Spies can't make cyberspace secure AND vulnerable to their own attacks

Originally published at: http://boingboing.net/2014/12/07/spies-cant-make-cyberspace-s.html

Sure they can, just ask 'em.

Until now, the NSA has had a cozy relationship with corporate America. But I don’t expect they bother to distinguish between amazon dot com and amazon dot co dot uk. It’s really their own secrets and their own power at stake, not “the national interest.” When corporations realize this, (and they are,) all hell is going to break loose.

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Just to point out that “exceptionally grave damage” is the term of art to justify a top secret classification.

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When I am training a new security guy, I have to break them of several false assumptions.

They always believe that effective defense can be learned from the lessons of attack. If you base your defense on preventing attack, you concede initiative. You also cause yourself to spend too much, defending too late, at the wrong locations. Defense that is driven by attack is ineffective defense.

The reality is that the focus and skills of effective defense are very different from the focus and skills necessary to attack. This is Sun Tzu and Clausewitz 101, but it always comes as a surprise to the trainees. Attack must inform Defense, but that is almost the limit of it’s contribution. Last year, I gave a presentation on the principles of effective defense to a security conference: https://it.wiki.usu.edu/UtahSaint2013Defense

The gist of it is:

  • Attack focuses on short term objectives. When immersed in the dance of attack and react, you lose sight of your long term objectives.
  • Reacting to Attack causes you to focus on the attackers agenda. You almost always lose sight of your own agenda.
  • Security is actually increased by providing a meaningful assurance that your goals are being accomplished.
  • We begin to create security when we teach Security folks how to support institutional goals.
  • Attack can be sharp and pointy. Defense must be deep and broad. The more people involved in Defense, the better. They must agree on purpose. They must be a community.
  • The first and most important layer of Defense is to engage and motivate the community.
  • The second critical layer of Defense is to create, prioritize and maintain clearly articulated and agreed on community goals.
  • The third critical layer of Defense is to defend the goals against substitution, dilution or distraction. Only here at the 3rd layer do you begin to consider the lessons learned from attack.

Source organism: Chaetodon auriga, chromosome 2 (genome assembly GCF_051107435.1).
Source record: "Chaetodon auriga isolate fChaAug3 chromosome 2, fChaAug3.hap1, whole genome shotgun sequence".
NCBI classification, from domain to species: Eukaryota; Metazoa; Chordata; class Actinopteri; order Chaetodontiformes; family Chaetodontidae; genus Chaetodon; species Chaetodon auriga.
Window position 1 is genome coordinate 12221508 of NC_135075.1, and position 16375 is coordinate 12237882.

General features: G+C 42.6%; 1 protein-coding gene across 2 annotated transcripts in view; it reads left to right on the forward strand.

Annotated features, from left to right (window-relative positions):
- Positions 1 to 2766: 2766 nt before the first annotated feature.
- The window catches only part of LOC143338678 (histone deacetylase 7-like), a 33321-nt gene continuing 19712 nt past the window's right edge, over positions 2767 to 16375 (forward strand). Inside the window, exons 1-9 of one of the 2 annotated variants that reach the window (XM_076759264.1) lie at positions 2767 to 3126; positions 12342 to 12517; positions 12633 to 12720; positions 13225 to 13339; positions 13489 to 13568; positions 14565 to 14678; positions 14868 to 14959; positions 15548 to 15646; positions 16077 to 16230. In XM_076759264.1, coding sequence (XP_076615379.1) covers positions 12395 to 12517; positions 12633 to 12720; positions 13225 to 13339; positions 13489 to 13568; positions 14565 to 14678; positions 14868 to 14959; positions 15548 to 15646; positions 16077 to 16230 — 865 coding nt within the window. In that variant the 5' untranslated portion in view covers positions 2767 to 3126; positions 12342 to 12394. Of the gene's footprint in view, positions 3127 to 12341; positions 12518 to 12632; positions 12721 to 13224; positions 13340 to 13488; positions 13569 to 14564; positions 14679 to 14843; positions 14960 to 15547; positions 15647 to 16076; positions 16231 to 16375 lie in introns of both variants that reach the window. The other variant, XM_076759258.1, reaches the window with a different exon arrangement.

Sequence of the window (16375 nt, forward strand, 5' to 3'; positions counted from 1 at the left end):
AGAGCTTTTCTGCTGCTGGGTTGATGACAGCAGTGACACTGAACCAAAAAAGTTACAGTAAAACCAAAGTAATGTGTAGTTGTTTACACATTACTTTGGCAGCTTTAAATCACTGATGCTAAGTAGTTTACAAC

• Secrecy does not enhance meaningful community security. Secrecy blinds security. Secrecy blinds the community. Secrecy isolates security from it's community. Secrecy favors the illegal over the legal, the private agenda over the public agenda, the attacker over the community.
An organization that is devoted to Attack (like the NSA) is exactly wrong to drive CyberDefense. The NSA has the wrong agenda. The NSA has the wrong focus. The NSA has the wrong skills. The NSA has a crippling addiction to secrecy. The Department of Health, or the Department of Education would do a much better job. They would also be cheaper and provide better accountability.

Another big problem is that there is no such thing as a safe or passive CyberWeapon. They aren’t like tanks. You can’t park them somewhere when you aren’t using them. CyberWeapons come with enormous and crippling costs:

  • Every CyberWeapon requires tolerated (possibly encouraged and created) vulnerability within your own defenses. We all use the same internet. We all use the same tools. You can't create vulnerability in your potential opponents and somehow eliminate it in yourself.
  • CyberWeapons have a horribly short lifespan. If you are going to have them, you have to create new ones all the time. You have to tolerate or create new vulnerability within yourself all the time.
  • CyberWeapons are nothing like nukes. They don't require massive infrastructure. If the vulnerabilities exist, any nation with access to the internet can create and deploy CyberWeapons.
  • You can not deploy a CyberWeapon against your opponents without giving them the ability to use it against you.
  • The time between you using a CyberWeapon on an enemy and them using it against you is almost always less than the time it takes to fix the underlying vulnerabilities within yourself.
  • CyberWeapons are useless unless they are wielded by practiced people who are expert in penetrating your possible opponents defenses. The only way you have this kind of people is if they are actively attacking your possible opponents **all the time**. In order to have an effective Cyber attack force, you have to wage continuous Cyberwar. if you stop attacking, you cripple your ability to attack.
  • Thanks to the whistle-blowers, we now know that the US/NSA has launched premeditated, unilateral, unannounced Cyberwar against the entire world (including our own population) for years. We are not the only ones who do this. The first act of war has been penetration and subversion of everybody's defenses. The second act of this omnipresent war has been appropriation of resources. It sometimes precedes further.

Based on what we know now, it is clear that waging Cyberwar is a self destructive and criminal act against our own civilian interests. Our only sane action is to immediately engage in diplomatic actions to stop the Cyberwar. We should immediately, unilaterally stop attacking other nations. We should levy diplomatic and trade sanctions against any nation found guilty of waging Cyberwar. We should classify Cyberweapons as weapons of last resort. They should be considered in the same class as nukes and biowar weapons.

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